During Sydney Good Food Month, I enjoyed a Ladies’ Afternoon for Ladies with my dear friend and her mum: an Ultimate High Tea in the Lobby Lounge of the Shangri-La Hotel. We plumped for two rounds of the ‘Afternoon Tea Favourites’, which was the Good Food Month special and included a glass of fizz as well as tea or coffee and a three-tiered extravaganza of savouries, scones and sweet treats. And for a bit of variety, our third serve was the ‘Chocolate Indulgence’ off the regular menu – a similarly gorgeous tower of mostly chocolate delights. We settled in to the comfortable sofa and prepared to achieve sugar comas all round…

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The Afternoon Tea Favourites featured a tier of savouries: a brioche with roast beef, a mini bagel with smoked salmon, a strange black cone (black food is the new black) with whipped goats cheese & finely diced tomato, and a tiny chicken & celery éclair.  All but the (dry, limp and boring) éclair got the thumbs up.

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On to the scones! I think it’s impossible to serve really good scones in a commercial setting, as they are only really good when they are straight out of a hot oven. These ones weren’t bad, just suffering from not being freshly baked five minutes before. The presentation with the miniature glass pots of toppings was lovely though. The Afternoon Tea Favourites had plain and sultana scones with softly whipped cream and a fantastic home-made jam with whole chunks of fruit. The Chocolate Indulgence had choc chip scones (so wrong, but so good!), whipped cream, and a mysterious fruit-flavoured milk chocolate ganache we couldn’t immediately decipher. A few spoonfuls later, we decided it was passionfruit! Much deliciousness. Pot scraped clean.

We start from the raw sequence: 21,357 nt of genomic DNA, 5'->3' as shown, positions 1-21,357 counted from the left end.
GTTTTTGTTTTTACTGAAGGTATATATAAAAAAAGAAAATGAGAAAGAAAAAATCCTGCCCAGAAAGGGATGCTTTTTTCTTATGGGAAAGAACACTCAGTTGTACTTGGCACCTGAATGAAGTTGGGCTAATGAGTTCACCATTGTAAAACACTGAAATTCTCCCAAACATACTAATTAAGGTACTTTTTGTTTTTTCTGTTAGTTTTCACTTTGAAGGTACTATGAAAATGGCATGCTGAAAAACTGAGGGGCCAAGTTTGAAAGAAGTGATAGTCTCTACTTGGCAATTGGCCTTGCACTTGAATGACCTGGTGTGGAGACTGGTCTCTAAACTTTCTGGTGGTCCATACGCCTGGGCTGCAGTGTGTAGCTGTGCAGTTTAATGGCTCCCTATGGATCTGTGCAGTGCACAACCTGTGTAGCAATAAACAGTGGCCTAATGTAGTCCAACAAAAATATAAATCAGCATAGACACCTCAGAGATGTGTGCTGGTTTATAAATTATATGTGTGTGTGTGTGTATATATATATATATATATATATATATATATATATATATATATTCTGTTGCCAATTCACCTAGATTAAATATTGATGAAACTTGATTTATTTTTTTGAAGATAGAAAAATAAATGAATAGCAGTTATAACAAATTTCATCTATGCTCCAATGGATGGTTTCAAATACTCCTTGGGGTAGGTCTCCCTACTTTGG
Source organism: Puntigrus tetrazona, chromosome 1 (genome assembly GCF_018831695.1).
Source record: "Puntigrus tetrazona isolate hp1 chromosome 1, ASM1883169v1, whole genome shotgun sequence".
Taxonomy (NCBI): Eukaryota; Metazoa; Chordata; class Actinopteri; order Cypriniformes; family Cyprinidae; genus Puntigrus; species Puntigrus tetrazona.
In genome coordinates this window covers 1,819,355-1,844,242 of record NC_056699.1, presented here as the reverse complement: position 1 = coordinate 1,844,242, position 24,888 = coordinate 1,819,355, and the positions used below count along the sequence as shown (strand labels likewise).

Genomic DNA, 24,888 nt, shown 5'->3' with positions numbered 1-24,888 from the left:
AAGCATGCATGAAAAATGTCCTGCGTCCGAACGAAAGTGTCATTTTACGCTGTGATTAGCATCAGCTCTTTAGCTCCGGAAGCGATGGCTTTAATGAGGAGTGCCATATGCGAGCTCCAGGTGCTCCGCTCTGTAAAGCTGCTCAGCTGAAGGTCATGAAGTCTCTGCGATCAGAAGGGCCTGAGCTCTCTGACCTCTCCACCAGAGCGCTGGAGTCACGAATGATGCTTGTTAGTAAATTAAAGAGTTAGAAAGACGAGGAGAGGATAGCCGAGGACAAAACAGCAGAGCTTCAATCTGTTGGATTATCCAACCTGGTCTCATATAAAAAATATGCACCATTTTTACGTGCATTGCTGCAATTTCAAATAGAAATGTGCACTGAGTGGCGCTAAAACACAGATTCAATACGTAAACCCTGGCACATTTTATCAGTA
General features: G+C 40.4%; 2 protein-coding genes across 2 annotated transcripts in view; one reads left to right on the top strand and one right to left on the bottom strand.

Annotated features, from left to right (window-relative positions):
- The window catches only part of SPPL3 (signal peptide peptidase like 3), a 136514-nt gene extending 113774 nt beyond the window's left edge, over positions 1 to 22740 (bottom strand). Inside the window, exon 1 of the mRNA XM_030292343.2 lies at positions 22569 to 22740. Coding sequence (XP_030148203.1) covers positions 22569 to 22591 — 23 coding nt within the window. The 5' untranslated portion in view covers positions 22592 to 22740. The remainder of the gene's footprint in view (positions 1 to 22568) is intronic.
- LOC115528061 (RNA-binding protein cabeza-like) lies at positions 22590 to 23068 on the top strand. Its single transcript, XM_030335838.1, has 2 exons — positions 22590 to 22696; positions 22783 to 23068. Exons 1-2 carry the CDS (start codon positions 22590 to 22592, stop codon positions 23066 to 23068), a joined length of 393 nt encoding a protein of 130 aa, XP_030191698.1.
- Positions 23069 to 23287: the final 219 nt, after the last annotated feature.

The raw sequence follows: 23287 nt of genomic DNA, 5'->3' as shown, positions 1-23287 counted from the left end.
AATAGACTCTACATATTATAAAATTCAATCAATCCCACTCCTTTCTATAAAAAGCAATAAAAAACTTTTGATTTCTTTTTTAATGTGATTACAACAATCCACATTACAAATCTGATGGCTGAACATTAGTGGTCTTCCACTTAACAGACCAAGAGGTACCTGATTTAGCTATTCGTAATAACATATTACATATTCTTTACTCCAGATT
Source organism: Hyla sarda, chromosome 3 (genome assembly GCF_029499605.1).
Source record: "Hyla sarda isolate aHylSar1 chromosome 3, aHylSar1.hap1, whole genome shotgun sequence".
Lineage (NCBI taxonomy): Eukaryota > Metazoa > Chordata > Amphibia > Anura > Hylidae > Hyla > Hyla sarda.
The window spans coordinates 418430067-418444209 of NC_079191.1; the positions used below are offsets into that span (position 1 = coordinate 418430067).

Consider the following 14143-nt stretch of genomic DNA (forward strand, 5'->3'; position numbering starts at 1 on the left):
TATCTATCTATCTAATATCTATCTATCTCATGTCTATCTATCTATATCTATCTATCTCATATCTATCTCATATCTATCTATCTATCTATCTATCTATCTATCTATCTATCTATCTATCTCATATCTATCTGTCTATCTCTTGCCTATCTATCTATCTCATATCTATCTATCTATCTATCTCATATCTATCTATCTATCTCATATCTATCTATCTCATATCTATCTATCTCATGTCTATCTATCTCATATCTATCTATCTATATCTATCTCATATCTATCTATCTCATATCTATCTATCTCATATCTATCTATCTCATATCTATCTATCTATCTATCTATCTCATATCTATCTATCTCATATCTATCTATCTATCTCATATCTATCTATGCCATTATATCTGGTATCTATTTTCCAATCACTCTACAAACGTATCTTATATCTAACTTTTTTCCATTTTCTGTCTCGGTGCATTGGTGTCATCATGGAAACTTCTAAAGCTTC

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At this point we all had a little pause from food, and enjoyed our tea and coffee. I had an infusion of rosemary and peppermint, which was both palate cleansing and stomach settling. We then embarked on the marvellous patisserie creations on the top tiers. I particularly loved the Caramelize Me Macaron: a choc-banana macaron, with a teeny pipette of caramel to be squeezed in, and caramel popcorn on top! Too mad. The fancy berry custard shots were also a winner, with the Good Food Month special versions topped with bouncy, musk-flavoured meringue. Less crowd-pleasing was the Tropic-Anna, with white chocolate, coconut, mango, pineapple and coriander (!) in various textures and shapes. I was a fan but the others weren’t so keen on that combo. The Triple Chocolate Brownie was a divine layering of distinct textures – cake, fudge, mousse, thin chocolate.

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Over on the Chocolate Indulgence tower, there was an éclair of sorts which was far more successful than the nasty chicken thing, though I can’t remember what the flavour was (maybe chocolate + coffee? Or chocolate + salted caramel?). The crispy Chocolate Cone was deliciously filled with chocolate mousse and a cherry syrup, like a Kirsch chocolate from the ‘80s. The Chocolate Roulade was mostly ignored, as it was just a less-interesting version of the layered brownie, and we were full to burst!

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The service was a little awkward, but at least there was service, unlike my earlier experience at Blu Bar upstairs. We weren’t hurried, and sat happily in those very comfortable chairs for the best part of two hours, before going shoe shopping to walk off some of the cake! A splendid Ladies’ Afternoon for Ladies – special thanks to my dear friend’s dear Mum xx

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Shangri-La Lobby Lounge on Urbanspoon

Sur le Plage! (Lamma Island, Hong Kong)

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On to a boat and off to the beach! We caught a ferry round to the south-west of Hong Kong Island to Lamma Island.


The fabulous ICC building in Kowloon, which at night is brought to life with a moving light display, including a pair of swimmers doing laps up and down the building as though it were a lane in a swimming pool!  Also that ferry in shot is the same as the one we were on board.


View from the ferry once we got round to the south side.

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My excellent lunch that day, on board the ferry: Firecracker Lobster flavoured crisps. Misleadingly not at all spicy.